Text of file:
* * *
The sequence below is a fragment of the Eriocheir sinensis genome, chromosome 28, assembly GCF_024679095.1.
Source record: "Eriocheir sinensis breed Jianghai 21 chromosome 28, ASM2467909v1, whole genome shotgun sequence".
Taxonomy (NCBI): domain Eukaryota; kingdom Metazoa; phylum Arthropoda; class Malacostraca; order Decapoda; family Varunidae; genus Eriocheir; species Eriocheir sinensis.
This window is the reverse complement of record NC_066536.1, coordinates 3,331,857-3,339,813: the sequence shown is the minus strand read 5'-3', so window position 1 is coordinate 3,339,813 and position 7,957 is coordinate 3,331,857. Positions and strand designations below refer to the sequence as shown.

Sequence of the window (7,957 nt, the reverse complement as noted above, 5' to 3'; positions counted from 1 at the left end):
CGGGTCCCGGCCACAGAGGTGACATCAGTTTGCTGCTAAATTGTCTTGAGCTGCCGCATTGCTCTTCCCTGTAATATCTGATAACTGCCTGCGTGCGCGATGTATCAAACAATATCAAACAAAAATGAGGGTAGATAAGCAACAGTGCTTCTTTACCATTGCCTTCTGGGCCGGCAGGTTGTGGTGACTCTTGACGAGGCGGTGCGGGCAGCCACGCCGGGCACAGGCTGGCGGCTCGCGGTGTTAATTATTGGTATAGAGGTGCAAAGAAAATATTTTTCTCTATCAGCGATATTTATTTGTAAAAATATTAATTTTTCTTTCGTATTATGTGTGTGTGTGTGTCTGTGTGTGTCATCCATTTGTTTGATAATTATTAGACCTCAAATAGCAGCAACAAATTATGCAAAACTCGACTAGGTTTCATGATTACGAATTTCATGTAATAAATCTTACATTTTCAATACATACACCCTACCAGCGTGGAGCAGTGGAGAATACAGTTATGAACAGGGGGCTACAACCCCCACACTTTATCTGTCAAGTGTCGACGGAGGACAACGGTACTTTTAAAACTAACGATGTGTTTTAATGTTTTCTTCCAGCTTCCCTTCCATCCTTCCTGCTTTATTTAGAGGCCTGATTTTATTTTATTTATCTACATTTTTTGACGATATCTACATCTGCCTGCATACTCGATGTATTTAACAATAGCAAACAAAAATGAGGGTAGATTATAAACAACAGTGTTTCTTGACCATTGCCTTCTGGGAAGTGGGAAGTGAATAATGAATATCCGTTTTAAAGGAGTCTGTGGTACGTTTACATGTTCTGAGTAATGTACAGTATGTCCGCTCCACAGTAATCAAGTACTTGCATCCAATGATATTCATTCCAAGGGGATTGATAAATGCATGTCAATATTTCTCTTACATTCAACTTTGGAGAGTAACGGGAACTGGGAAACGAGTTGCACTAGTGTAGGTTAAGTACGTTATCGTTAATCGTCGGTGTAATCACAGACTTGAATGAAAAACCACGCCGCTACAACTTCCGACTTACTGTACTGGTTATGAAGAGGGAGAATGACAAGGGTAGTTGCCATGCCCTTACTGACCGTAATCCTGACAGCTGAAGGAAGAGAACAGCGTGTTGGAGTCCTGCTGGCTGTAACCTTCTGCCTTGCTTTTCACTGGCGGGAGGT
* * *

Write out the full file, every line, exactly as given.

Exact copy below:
The sequence below is a fragment of the Eriocheir sinensis genome, chromosome 28, assembly GCF_024679095.1.
Source record: "Eriocheir sinensis breed Jianghai 21 chromosome 28, ASM2467909v1, whole genome shotgun sequence".
Taxonomy (NCBI): domain Eukaryota; kingdom Metazoa; phylum Arthropoda; class Malacostraca; order Decapoda; family Varunidae; genus Eriocheir; species Eriocheir sinensis.
This window is the reverse complement of record NC_066536.1, coordinates 3,331,857-3,339,813: the sequence shown is the minus strand read 5'-3', so window position 1 is coordinate 3,339,813 and position 7,957 is coordinate 3,331,857. Positions and strand designations below refer to the sequence as shown.

Sequence of the window (7,957 nt, the reverse complement as noted above, 5' to 3'; positions counted from 1 at the left end):
CGGGTCCCGGCCACAGAGGTGACATCAGTTTGCTGCTAAATTGTCTTGAGCTGCCGCATTGCTCTTCCCTGTAATATCTGATAACTGCCTGCGTGCGCGATGTATCAAACAATATCAAACAAAAATGAGGGTAGATAAGCAACAGTGCTTCTTTACCATTGCCTTCTGGGCCGGCAGGTTGTGGTGACTCTTGACGAGGCGGTGCGGGCAGCCACGCCGGGCACAGGCTGGCGGCTCGCGGTGTTAATTATTGGTATAGAGGTGCAAAGAAAATATTTTTCTCTATCAGCGATATTTATTTGTAAAAATATTAATTTTTCTTTCGTATTATGTGTGTGTGTGTGTCTGTGTGTGTCATCCATTTGTTTGATAATTATTAGACCTCAAATAGCAGCAACAAATTATGCAAAACTCGACTAGGTTTCATGATTACGAATTTCATGTAATAAATCTTACATTTTCAATACATACACCCTACCAGCGTGGAGCAGTGGAGAATACAGTTATGAACAGGGGGCTACAACCCCCACACTTTATCTGTCAAGTGTCGACGGAGGACAACGGTACTTTTAAAACTAACGATGTGTTTTAATGTTTTCTTCCAGCTTCCCTTCCATCCTTCCTGCTTTATTTAGAGGCCTGATTTTATTTTATTTATCTACATTTTTTGACGATATCTACATCTGCCTGCATACTCGATGTATTTAACAATAGCAAACAAAAATGAGGGTAGATTATAAACAACAGTGTTTCTTGACCATTGCCTTCTGGGAAGTGGGAAGTGAATAATGAATATCCGTTTTAAAGGAGTCTGTGGTACGTTTACATGTTCTGAGTAATGTACAGTATGTCCGCTCCACAGTAATCAAGTACTTGCATCCAATGATATTCATTCCAAGGGGATTGATAAATGCATGTCAATATTTCTCTTACATTCAACTTTGGAGAGTAACGGGAACTGGGAAACGAGTTGCACTAGTGTAGGTTAAGTACGTTATCGTTAATCGTCGGTGTAATCACAGACTTGAATGAAAAACCACGCCGCTACAACTTCCGACTTACTGTACTGGTTATGAAGAGGGAGAATGACAAGGGTAGTTGCCATGCCCTTACTGACCGTAATCCTGACAGCTGAAGGAAGAGAACAGCGTGTTGGAGTCCTGCTGGCTGTAACCTTCTGCCTTGCTTTTCACTGGCGGGAGGT